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Full Online Book HomeNonfictionsThe Banquet (il Convito) - The Second Treatise - Chapter VII
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The Banquet (il Convito) - The Second Treatise - Chapter VII Post by :lanacode Category :Nonfictions Author :Dante Alighieri Date :July 2011 Read :1512

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The Banquet (il Convito) - The Second Treatise - Chapter VII

The Second Treatise - CHAPTER VII

According to that which is said above in the third chapter of this
treatise, in order to understand well the first part of the Song I
comment on, it is requisite to discourse of those Heavens, and of
their Movers; and in the three preceding chapters this has been
discussed. I say, then, to those whom I proved to be Movers of the
Heaven of Venus: "Ye who, with thought intent" (_i.e._, with the
intellect alone, as is said above), "the third Heaven move, Hear
reasoning that is within my heart;" and I do not say "Hear" because
they hear any sound, for they have no sense of hearing; but I say
"Hear," meaning with that hearing which they have, which is of the
understanding through the intellect. I say, "Hear reasoning that is
within my heart," within me, which as yet has not appeared externally.
It is to be known that throughout this Song, according to the one
sense (the Literal), and the other sense (the Allegorical), the Heart
is concerned with the secret within, and not any other special part of
the soul or body. When I have called them to hear that which I wish to
say, I assign two reasons why I ought fitly to speak to them. One is
the novelty of my condition, which, from not having been experienced
by other men, would not be so understood by them as by those who
superintend such effects in their operation. And this reason I touch
upon when I say: "To you alone its new thoughts I impart." The other
reason is: when a man receives a benefit or injury, he ought first to
relate it to him who bestows or inflicts it, if he can, rather than to
others; in order that, if it be a benefit, he who receives it may show
himself grateful towards the benefactor, and, if it be an injury, let
him lead the doer thereof to gentle mercy with sweet words. And this
reason I touch upon when I say: "Heaven, that is moved by you, my life
has brought To where it stands;" that is to say, your operation,
namely, your revolution, is that which has drawn me into the present
condition; therefore I conclude and say that my speech ought to be to
them, such as is said; and I say here: "Therefore to you 'tis need
That I should speak about the life I lead." And after these reasons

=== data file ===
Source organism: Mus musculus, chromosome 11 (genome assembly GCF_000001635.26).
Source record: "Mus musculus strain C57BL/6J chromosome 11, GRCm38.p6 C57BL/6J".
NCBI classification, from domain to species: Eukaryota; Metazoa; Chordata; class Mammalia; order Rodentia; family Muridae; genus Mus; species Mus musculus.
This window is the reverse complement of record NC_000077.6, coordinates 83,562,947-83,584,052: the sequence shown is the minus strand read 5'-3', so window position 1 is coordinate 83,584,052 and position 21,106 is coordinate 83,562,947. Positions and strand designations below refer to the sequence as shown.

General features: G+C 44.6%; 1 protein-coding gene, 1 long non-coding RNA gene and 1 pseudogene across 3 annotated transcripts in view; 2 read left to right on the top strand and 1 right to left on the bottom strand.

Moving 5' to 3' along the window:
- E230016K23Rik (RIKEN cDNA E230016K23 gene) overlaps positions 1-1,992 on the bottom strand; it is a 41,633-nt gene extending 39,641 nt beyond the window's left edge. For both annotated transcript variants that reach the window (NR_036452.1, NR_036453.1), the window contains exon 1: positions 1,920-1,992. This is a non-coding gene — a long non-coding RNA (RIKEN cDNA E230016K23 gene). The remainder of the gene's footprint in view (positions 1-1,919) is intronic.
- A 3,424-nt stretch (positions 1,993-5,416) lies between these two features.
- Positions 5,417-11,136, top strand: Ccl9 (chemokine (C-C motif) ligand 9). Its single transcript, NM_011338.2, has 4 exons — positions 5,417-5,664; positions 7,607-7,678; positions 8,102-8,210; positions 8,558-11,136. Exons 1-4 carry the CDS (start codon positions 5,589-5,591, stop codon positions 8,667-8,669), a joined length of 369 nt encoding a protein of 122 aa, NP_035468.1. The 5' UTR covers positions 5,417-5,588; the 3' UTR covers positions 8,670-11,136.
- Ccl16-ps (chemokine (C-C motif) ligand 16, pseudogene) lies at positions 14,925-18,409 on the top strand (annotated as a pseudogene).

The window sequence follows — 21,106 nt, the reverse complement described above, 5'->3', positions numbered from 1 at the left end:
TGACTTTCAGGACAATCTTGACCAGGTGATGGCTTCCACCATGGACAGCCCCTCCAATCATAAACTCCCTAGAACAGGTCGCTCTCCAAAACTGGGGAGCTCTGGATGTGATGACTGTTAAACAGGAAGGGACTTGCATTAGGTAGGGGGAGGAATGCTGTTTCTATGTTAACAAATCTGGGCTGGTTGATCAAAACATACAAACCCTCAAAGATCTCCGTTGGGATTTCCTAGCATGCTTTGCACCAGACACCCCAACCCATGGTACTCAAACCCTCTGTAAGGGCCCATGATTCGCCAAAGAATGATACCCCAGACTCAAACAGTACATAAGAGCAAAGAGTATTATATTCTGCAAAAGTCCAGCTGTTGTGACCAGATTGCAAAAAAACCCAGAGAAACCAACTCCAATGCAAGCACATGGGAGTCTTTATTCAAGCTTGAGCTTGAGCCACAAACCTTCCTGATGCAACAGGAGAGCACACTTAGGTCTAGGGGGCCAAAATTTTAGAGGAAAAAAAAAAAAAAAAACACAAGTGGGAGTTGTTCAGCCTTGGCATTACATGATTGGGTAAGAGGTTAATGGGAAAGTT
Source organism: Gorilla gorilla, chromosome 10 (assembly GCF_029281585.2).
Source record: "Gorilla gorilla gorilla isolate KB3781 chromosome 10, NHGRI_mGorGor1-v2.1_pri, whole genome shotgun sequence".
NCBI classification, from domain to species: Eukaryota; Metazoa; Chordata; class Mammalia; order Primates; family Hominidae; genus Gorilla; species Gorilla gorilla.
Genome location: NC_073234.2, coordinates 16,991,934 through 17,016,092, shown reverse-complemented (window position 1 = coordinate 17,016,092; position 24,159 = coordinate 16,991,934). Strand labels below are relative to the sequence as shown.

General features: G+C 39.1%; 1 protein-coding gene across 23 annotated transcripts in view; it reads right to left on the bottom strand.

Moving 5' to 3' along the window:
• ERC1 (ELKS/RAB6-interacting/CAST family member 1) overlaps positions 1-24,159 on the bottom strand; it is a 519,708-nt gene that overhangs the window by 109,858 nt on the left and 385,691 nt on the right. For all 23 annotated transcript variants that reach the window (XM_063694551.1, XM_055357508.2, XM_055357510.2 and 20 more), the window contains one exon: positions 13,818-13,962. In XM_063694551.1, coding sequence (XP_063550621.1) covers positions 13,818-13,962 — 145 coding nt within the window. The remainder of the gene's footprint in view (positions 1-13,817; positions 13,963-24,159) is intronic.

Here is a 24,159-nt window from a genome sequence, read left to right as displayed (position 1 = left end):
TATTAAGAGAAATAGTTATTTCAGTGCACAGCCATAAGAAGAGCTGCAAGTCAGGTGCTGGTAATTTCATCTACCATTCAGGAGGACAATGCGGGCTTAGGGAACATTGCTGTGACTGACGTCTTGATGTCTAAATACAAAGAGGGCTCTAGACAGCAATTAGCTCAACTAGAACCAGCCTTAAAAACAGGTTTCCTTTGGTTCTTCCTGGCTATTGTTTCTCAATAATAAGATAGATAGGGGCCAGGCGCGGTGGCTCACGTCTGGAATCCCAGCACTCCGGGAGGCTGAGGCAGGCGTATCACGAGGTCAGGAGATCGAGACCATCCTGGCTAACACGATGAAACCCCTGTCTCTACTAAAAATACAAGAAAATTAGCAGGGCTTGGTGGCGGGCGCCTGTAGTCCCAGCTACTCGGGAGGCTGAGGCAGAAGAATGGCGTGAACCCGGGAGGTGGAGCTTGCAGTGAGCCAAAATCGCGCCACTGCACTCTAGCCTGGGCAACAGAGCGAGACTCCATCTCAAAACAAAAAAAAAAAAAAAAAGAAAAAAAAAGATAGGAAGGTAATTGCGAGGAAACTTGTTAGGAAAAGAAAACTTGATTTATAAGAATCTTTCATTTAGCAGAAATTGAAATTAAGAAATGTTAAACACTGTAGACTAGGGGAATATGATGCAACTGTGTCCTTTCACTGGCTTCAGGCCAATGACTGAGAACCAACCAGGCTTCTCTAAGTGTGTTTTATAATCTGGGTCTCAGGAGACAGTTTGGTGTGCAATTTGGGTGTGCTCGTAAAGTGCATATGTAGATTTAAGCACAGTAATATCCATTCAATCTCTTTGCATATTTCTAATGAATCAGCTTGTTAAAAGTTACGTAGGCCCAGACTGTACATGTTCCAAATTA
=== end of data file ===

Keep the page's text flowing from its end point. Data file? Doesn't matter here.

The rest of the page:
assigned, I beseech them to listen when I speak.

But, because in each manner of speech the speaker especially ought to
look to persuasion, that is, to the pleasing of the audience, as that
which is the beginning of all other persuasions, as do the
Rhetoricians, and the most powerful persuasion to render the audience
attentive is to promise to say new and wonderful things, I add to the
prayer made for attention, this persuasion, or embellishment,
announcing to them my intention to speak of new things, that is, the
division which is in my mind; and great things, namely, the power of
their star; and I say this in those last words of this first part:

To you I'll tell the heart's new cares: always
The sad Soul weeps within it, and there hears
Voice of a Spirit that condemns her tears,
A Spirit that descends through your star's rays.

And to the full understanding of these words, I say that this Spirit
is no other than a frequent thought how to commend and beautify this
new Lady. And this Soul is no other than another thought, accompanied
with acquiescence, which, repudiating that Spirit, commends and
beautifies the memory of that glorious Beatrice. But, again, because
the last sentiment of the mind, acquiescence, is held by that thought
which memory assisted, I call it the Soul, and the other the Spirit;
as we are accustomed to call the City those who hold it, and not those
who fight it, although the one and the other may be citizens. I say
also, that this Spirit comes on the rays of the star, because one
desires to know that the rays of each Heaven are the way by which
their virtue descends into things here below. And since the rays are
no other than a light which comes from the source of Light through the
air even to the thing illuminated, and the light has no source except
the star, because the other Heaven is transparent, I say not that this
Spirit, this thought, comes from their Heaven entirely, but from their
star. And their star, through the nobility of its Movers, is of such
virtue that in our souls, and in other things, it has very great
power, notwithstanding that it is so far from us, about one hundred
and sixty-seven times farther than it is to the centre of the Earth,
which is three thousand two hundred and fifty miles. And this is the
Literal exposition of the first part of the Song.

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